Title
Patterns of brain glucose metabolism induced by phosphodiesterase 10A inhibitors in the mouse : a potential translational biomarker Patterns of brain glucose metabolism induced by phosphodiesterase 10A inhibitors in the mouse : a potential translational biomarker
Author
Faculty/Department
Faculty of Medicine and Health Sciences
Publication type
article
Publication
Baltimore, Md ,
Subject
Pharmacology. Therapy
Source (journal)
The journal of pharmacology and experimental therapeutics. - Baltimore, Md
Volume/pages
339(2011) :1 , p. 210-217
ISSN
0022-3565
ISI
000294998900023
Carrier
E
Target language
English (eng)
Full text (Publishers DOI)
Affiliation
University of Antwerp
Abstract
Phosphodiesterase 10A (PDE10A) inhibitors have recently been proposed as a new therapy for schizophrenia. The aim of this study was to enhance our understanding of the role of PDE10A inhibitors and potentially identify a clinically useful mechanistic/functional biomarker by using 2-deoxyglucose (2-DG) autoradiography. PDE10A inhibitors papaverine (10 and 40 mg/kg), 6,7-dimethoxy-4-[(3R)-3-(2-quinoxalinyloxy)-1-pyrrolidinyl]quinazoline (PQ-10), (0.1610 mg/kg), and 2-[{4-(1-methyl-4-pyridin-4-yl-1H-pyrazol-3-yl)phenoxy}methyl]quinoline (MP-10) (0.1640 mg/kg) induced region-specific hypermetabolism in the globus pallidus and lateral habenula of C57BL/6 mice. Studies with MP-10 revealed a dose-dependent relative increase in globus pallidus activation, whereas a bell-shaped curve was observed for the lateral habenula. Although the relative increase in 2-DG uptake in the lateral habenula was also characteristic of the D2 antagonist haloperidol (0.010.63 mg/kg), relative 2-DG changes were absent in the globus pallidus. This observation probably is explained by the interaction of PDE10A inhibitors with the D1 direct pathway as suggested by experiments in combination with the D1 agonist (±)-6-chloro-7,8-dihydroxy-3-allyl-1-phenyl-2,3,4,5-tetrahydro-1H-3-benzazepine hydrobromide (SKF-82958) (0.16 mg/kg). The absence of an effect of MP-10 (2.5 mg/kg) on relative glucose metabolism in the globus pallidus and lateral habenula of PDE10A knockout mice confirmed the specificity of the signal induced by PDE10A inhibitors. These studies substantiate the regulatory role of PDE10A in the basal ganglia circuit and as such support the potential of PDE10A inhibitors for treating psychiatric disorders. Moreover, we could differentiate PDE10A inhibitors from haloperidol based on specific patterns of hypermetabolism probably caused by its combined action at both direct and indirect dopaminergic pathways. Finally, these specific changes in brain glucose metabolism may act as a translational biomarker for target engagement in future clinical studies.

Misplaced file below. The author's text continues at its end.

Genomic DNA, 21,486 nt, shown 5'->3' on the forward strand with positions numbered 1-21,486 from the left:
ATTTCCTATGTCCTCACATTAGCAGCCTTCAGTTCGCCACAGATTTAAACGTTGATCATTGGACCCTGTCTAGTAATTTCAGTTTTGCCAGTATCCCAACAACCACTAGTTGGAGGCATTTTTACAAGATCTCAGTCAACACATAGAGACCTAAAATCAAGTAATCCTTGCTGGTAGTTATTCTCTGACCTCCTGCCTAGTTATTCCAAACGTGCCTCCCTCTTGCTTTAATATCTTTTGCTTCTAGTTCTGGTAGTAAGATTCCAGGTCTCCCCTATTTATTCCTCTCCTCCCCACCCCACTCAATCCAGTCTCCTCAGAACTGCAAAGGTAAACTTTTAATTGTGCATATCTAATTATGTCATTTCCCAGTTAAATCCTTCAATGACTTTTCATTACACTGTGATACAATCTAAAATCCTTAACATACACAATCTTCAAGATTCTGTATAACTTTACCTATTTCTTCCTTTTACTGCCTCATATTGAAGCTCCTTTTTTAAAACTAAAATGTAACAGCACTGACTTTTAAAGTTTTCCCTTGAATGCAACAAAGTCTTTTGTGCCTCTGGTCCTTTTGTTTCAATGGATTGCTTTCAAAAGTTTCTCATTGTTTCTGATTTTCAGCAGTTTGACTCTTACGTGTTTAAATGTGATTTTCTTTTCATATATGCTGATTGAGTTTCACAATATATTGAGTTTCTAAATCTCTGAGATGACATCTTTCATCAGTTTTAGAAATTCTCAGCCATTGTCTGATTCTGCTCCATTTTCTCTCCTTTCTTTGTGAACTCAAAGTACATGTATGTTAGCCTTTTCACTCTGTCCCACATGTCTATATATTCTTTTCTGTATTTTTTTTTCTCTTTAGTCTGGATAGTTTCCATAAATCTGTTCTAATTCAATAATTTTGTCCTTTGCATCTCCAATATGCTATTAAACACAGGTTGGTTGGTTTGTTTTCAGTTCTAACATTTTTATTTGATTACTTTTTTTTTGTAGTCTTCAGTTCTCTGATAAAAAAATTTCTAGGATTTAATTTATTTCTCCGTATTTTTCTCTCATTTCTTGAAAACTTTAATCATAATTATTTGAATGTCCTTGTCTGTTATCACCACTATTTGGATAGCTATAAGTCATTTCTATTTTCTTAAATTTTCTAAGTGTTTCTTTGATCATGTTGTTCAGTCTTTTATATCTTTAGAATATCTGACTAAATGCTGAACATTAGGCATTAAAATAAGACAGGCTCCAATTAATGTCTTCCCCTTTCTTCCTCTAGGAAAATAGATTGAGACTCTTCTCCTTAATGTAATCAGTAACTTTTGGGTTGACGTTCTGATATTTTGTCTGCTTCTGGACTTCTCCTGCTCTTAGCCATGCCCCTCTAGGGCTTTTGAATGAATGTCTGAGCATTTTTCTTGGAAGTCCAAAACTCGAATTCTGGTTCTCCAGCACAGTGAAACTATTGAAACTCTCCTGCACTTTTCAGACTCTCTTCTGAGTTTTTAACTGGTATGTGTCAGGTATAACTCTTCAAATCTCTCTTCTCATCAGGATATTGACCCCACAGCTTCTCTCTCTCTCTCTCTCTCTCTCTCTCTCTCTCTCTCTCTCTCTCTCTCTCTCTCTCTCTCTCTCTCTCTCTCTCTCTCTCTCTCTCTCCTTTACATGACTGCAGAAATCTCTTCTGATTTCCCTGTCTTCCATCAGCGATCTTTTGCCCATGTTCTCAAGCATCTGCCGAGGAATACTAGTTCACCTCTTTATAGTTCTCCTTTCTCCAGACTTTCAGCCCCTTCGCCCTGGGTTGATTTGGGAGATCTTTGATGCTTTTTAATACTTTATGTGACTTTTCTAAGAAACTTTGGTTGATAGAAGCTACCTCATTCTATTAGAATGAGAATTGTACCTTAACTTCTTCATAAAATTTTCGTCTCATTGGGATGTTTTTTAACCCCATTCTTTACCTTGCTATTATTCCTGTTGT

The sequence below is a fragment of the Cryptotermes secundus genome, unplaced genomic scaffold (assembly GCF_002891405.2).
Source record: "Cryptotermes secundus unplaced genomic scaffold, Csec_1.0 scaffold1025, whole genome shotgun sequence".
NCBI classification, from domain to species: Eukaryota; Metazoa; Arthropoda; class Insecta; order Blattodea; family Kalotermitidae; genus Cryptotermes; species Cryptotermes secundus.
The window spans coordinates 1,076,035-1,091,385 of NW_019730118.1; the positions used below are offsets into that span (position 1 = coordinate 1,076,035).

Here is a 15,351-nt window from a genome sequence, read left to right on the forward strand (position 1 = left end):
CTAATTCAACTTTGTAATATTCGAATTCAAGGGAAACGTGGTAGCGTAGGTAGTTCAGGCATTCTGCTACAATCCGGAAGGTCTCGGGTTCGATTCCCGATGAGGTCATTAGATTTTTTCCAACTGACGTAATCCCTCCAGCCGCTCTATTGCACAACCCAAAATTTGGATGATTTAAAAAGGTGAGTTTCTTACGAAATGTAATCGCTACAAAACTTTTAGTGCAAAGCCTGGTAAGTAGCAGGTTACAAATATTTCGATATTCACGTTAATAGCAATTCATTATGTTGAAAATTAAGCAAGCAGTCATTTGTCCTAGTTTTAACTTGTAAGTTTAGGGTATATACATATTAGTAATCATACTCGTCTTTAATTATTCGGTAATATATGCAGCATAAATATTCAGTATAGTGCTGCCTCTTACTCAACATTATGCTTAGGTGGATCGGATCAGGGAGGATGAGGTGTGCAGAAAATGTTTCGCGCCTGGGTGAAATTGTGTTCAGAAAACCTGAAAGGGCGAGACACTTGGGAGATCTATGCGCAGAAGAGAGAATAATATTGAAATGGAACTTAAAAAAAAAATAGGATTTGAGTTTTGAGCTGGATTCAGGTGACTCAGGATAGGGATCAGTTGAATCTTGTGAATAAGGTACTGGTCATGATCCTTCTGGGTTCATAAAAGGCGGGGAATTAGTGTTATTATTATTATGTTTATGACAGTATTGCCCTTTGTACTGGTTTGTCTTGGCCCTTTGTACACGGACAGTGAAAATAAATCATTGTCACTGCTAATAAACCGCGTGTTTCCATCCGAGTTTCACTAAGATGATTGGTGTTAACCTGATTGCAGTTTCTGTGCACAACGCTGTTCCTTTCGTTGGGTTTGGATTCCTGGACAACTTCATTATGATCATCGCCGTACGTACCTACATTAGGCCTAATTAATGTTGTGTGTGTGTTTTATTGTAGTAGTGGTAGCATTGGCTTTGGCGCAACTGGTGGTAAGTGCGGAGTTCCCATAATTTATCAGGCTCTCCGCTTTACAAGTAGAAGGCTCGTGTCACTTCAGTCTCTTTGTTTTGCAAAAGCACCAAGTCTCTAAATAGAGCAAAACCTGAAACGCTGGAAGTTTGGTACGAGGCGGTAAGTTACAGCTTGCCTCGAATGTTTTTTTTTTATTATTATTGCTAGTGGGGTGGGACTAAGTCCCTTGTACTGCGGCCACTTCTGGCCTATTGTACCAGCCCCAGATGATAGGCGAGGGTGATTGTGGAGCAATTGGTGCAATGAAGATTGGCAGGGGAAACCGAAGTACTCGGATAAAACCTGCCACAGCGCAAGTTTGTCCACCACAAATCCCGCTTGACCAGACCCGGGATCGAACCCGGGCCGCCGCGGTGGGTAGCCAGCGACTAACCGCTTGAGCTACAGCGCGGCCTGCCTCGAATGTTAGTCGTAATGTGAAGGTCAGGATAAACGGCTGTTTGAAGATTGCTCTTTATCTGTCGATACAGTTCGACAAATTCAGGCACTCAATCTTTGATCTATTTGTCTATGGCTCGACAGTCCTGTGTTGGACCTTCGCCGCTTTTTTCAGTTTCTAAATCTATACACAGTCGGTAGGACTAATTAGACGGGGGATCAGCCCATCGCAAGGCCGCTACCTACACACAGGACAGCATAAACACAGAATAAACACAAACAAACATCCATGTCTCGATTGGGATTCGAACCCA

E-info
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